Japan votes for upper house, Prime Minister Shinzo Abe's ruling party seen as favourite

There are 245 seats in Japan's upper house, about half of which are elected every three years.

Published: 22nd July 2019 12:53 PM  |   Last Updated: 22nd July 2019 12:53 PM   |  A+A-

Japan's Prime Minister Shinzo Abe

Japan's Prime Minister Shinzo Abe (File | AP)


TOKYO: Japanese were voting Sunday in an election for the upper house of parliament, where Prime Minister Shinzo Abe's ruling bloc is expected to keep the majority.

Up for grabs are 124 seats in the less powerful of Japan's two chambers that doesn't choose the prime minister.

There are 245 seats in the upper house, about half of which are elected every three years.

ALSO READ: Shinzo Abe's ruling bloc on course to win majority in Japan election

Media polls have indicated Abe's ruling bloc is expected to keep the majority as most voters consider it as a safer choice over an opposition with uncertain track records.

Opposition parties have focused on concerns over household finances, such as the impact from an upcoming 10% sales tax increase and strains on the public pension system amid an aging population.

Abe has led his ruling Liberal Democratic Party to five consecutive parliamentary election victories since 2012.

ALSO READ: Final hours of voting in race to become Britain's next Prime Minister

Abe has prioritized revitalizing Japan's economy and has steadily bolstered the country's defenses in the backdrop of North Korea's missile and nuclear threats and China's growing military presence.

He has also showcased his diplomatic skills by cultivating warm ties with President Donald Trump.

Abe hopes to gain enough seats to boost chances for a constitutional revision, his long-cherished goal before his term ends in 2021.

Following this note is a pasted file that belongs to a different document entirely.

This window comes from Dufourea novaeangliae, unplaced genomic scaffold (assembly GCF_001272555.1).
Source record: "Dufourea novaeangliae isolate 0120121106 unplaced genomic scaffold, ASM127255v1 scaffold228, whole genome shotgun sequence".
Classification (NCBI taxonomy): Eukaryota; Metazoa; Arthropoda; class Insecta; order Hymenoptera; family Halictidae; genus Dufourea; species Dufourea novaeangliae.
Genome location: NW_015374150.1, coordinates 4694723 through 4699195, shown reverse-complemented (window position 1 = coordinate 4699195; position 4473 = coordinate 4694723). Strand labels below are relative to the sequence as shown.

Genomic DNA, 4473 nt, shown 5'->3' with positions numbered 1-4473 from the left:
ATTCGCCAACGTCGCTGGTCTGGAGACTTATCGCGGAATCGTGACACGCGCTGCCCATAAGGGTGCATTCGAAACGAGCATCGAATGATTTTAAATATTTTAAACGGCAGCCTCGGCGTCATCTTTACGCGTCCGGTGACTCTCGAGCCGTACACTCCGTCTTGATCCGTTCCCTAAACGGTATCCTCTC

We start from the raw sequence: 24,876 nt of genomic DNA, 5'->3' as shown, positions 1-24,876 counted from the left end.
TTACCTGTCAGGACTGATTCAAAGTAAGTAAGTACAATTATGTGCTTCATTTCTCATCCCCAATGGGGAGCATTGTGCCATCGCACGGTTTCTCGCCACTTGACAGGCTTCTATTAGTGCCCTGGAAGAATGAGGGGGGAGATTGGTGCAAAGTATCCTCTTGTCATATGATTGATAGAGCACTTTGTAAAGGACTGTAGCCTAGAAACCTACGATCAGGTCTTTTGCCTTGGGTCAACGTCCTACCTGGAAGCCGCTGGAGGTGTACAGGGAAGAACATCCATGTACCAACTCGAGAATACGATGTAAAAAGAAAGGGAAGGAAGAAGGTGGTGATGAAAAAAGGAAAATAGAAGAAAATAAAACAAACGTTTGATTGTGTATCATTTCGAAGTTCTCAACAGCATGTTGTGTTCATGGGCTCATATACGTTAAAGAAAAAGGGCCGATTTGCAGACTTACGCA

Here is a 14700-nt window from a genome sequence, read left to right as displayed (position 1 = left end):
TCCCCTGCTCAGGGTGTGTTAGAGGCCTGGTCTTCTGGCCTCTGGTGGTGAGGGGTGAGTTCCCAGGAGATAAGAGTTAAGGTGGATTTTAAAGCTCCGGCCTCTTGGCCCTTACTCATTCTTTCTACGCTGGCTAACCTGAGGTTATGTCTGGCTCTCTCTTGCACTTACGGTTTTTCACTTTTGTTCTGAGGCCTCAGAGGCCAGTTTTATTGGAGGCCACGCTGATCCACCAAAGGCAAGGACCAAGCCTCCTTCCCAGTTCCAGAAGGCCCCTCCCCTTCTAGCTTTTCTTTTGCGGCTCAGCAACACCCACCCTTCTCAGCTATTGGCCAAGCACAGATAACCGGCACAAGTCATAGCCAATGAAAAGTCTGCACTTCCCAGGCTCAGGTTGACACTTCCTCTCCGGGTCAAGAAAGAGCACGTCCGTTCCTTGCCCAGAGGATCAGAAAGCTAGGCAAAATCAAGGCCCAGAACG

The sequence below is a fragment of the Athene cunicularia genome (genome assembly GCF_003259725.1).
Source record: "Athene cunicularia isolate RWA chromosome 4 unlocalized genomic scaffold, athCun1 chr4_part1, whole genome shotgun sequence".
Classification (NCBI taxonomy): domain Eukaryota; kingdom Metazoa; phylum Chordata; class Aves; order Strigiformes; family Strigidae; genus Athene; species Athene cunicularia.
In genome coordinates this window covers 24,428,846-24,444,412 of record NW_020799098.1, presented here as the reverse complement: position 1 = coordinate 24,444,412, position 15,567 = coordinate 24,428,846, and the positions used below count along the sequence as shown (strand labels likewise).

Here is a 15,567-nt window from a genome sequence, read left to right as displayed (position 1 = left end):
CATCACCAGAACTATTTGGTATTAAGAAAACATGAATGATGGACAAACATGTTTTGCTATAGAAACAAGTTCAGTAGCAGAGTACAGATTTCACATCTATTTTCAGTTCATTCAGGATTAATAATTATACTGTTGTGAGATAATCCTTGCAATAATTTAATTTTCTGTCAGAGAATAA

But Abe and his conservative backers also face challenges because voters seem more concerned about their jobs, the economy and social security.

In order to secure two-thirds in the upper house, Abe's ruling bloc and supporters need 85 seats.

Media surveys have indicated that Abe's LDP and its partner Komei are expected to win a majority but are less certain to secure a supermajority.

The main opposition Constitutional Democratic Party of Japan and three other liberal-leaning parties teamed up in some districts.

They have also stressed support for gender equality and LGBT issues, the areas Abe's ultra-conservative lawmakers are reluctant to back.


Disclaimer : We respect your thoughts and views! But we need to be judicious while moderating your comments. All the comments will be moderated by the editorial. Abstain from posting comments that are obscene, defamatory or inflammatory, and do not indulge in personal attacks. Try to avoid outside hyperlinks inside the comment. Help us delete comments that do not follow these guidelines.

The views expressed in comments published on are those of the comment writers alone. They do not represent the views or opinions of or its staff, nor do they represent the views or opinions of The New Indian Express Group, or any entity of, or affiliated with, The New Indian Express Group. reserves the right to take any or all comments down at any time.

flipboard facebook twitter whatsapp